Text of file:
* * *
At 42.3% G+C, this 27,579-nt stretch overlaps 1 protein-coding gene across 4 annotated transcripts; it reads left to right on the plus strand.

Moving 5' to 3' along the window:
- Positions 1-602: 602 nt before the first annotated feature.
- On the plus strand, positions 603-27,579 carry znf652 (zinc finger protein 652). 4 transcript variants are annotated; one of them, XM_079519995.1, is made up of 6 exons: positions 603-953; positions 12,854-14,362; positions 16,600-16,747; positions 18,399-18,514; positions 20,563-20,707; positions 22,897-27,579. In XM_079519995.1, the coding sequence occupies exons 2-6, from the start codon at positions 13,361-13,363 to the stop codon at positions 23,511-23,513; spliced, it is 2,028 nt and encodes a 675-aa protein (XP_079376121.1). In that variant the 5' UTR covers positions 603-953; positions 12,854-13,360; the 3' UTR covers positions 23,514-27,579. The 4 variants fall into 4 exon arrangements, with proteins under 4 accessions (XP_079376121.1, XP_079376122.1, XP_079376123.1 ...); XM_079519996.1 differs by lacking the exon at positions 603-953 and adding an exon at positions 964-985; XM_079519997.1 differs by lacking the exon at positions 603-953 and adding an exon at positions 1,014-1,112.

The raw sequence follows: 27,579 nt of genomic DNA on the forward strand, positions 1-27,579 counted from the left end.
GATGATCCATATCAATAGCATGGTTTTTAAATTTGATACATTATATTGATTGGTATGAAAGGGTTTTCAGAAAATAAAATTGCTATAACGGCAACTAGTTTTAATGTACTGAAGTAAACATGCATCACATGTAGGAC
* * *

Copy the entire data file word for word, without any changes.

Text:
At 42.3% G+C, this 27,579-nt stretch overlaps 1 protein-coding gene across 4 annotated transcripts; it reads left to right on the plus strand.

Moving 5' to 3' along the window:
- Positions 1-602: 602 nt before the first annotated feature.
- On the plus strand, positions 603-27,579 carry znf652 (zinc finger protein 652). 4 transcript variants are annotated; one of them, XM_079519995.1, is made up of 6 exons: positions 603-953; positions 12,854-14,362; positions 16,600-16,747; positions 18,399-18,514; positions 20,563-20,707; positions 22,897-27,579. In XM_079519995.1, the coding sequence occupies exons 2-6, from the start codon at positions 13,361-13,363 to the stop codon at positions 23,511-23,513; spliced, it is 2,028 nt and encodes a 675-aa protein (XP_079376121.1). In that variant the 5' UTR covers positions 603-953; positions 12,854-13,360; the 3' UTR covers positions 23,514-27,579. The 4 variants fall into 4 exon arrangements, with proteins under 4 accessions (XP_079376121.1, XP_079376122.1, XP_079376123.1 ...); XM_079519996.1 differs by lacking the exon at positions 603-953 and adding an exon at positions 964-985; XM_079519997.1 differs by lacking the exon at positions 603-953 and adding an exon at positions 1,014-1,112.

The raw sequence follows: 27,579 nt of genomic DNA on the forward strand, positions 1-27,579 counted from the left end.
GATGATCCATATCAATAGCATGGTTTTTAAATTTGATACATTATATTGATTGGTATGAAAGGGTTTTCAGAAAATAAAATTGCTATAACGGCAACTAGTTTTAATGTACTGAAGTAAACATGCATCACATGTAGGAC